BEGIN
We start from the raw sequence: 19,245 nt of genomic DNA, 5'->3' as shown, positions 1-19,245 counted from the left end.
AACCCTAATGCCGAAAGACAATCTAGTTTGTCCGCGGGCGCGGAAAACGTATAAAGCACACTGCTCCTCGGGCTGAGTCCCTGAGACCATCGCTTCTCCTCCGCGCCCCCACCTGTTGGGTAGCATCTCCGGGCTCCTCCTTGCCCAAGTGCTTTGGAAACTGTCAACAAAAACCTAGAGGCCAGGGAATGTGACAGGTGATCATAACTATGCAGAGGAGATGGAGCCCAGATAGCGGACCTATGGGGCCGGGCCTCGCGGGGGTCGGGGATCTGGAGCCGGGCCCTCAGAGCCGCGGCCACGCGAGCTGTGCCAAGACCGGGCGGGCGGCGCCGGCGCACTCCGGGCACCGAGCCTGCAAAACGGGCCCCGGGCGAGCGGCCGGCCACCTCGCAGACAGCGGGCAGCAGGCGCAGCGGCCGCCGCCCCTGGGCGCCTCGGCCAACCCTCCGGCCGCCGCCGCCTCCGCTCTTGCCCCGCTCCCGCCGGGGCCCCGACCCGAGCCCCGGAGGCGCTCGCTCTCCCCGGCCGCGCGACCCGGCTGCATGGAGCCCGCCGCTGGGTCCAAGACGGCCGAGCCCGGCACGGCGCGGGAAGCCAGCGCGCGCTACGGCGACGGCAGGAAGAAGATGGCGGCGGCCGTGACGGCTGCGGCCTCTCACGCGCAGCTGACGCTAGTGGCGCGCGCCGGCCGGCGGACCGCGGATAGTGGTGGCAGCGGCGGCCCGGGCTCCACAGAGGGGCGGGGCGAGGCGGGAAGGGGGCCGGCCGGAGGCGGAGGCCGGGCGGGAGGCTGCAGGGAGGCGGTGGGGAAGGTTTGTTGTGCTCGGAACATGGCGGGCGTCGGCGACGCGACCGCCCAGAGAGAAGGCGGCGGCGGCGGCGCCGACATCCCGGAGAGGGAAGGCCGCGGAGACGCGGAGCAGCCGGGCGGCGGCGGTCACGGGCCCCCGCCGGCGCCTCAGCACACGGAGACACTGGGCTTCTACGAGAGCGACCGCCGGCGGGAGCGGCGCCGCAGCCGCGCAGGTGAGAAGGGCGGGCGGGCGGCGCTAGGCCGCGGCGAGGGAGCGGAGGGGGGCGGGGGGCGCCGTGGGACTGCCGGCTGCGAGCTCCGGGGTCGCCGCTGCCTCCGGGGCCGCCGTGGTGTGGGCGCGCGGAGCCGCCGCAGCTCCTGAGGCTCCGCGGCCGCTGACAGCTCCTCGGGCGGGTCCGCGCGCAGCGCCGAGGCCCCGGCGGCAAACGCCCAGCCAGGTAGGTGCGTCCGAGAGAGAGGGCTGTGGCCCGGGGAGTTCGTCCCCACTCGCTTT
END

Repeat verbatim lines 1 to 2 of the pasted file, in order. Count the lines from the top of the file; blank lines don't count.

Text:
We start from the raw sequence: 19,245 nt of genomic DNA, 5'->3' as shown, positions 1-19,245 counted from the left end.
AACCCTAATGCCGAAAGACAATCTAGTTTGTCCGCGGGCGCGGAAAACGTATAAAGCACACTGCTCCTCGGGCTGAGTCCCTGAGACCATCGCTTCTCCTCCGCGCCCCCACCTGTTGGGTAGCATCTCCGGGCTCCTCCTTGCCCAAGTGCTTTGGAAACTGTCAACAAAAACCTAGAGGCCAGGGAATGTGACAGGTGATCATAACTATGCAGAGGAGATGGAGCCCAGATAGCGGACCTATGGGGCCGGGCCTCGCGGGGGTCGGGGATCTGGAGCCGGGCCCTCAGAGCCGCGGCCACGCGAGCTGTGCCAAGACCGGGCGGGCGGCGCCGGCGCACTCCGGGCACCGAGCCTGCAAAACGGGCCCCGGGCGAGCGGCCGGCCACCTCGCAGACAGCGGGCAGCAGGCGCAGCGGCCGCCGCCCCTGGGCGCCTCGGCCAACCCTCCGGCCGCCGCCGCCTCCGCTCTTGCCCCGCTCCCGCCGGGGCCCCGACCCGAGCCCCGGAGGCGCTCGCTCTCCCCGGCCGCGCGACCCGGCTGCATGGAGCCCGCCGCTGGGTCCAAGACGGCCGAGCCCGGCACGGCGCGGGAAGCCAGCGCGCGCTACGGCGACGGCAGGAAGAAGATGGCGGCGGCCGTGACGGCTGCGGCCTCTCACGCGCAGCTGACGCTAGTGGCGCGCGCCGGCCGGCGGACCGCGGATAGTGGTGGCAGCGGCGGCCCGGGCTCCACAGAGGGGCGGGGCGAGGCGGGAAGGGGGCCGGCCGGAGGCGGAGGCCGGGCGGGAGGCTGCAGGGAGGCGGTGGGGAAGGTTTGTTGTGCTCGGAACATGGCGGGCGTCGGCGACGCGACCGCCCAGAGAGAAGGCGGCGGCGGCGGCGCCGACATCCCGGAGAGGGAAGGCCGCGGAGACGCGGAGCAGCCGGGCGGCGGCGGTCACGGGCCCCCGCCGGCGCCTCAGCACACGGAGACACTGGGCTTCTACGAGAGCGACCGCCGGCGGGAGCGGCGCCGCAGCCGCGCAGGTGAGAAGGGCGGGCGGGCGGCGCTAGGCCGCGGCGAGGGAGCGGAGGGGGGCGGGGGGCGCCGTGGGACTGCCGGCTGCGAGCTCCGGGGTCGCCGCTGCCTCCGGGGCCGCCGTGGTGTGGGCGCGCGGAGCCGCCGCAGCTCCTGAGGCTCCGCGGCCGCTGACAGCTCCTCGGGCGGGTCCGCGCGCAGCGCCGAGGCCCCGGCGGCAAACGCCCAGCCAGGTAGGTGCGTCCGAGAGAGAGGGCTGTGGCCCGGGGAGTTCGTCCCCACTCGCTTT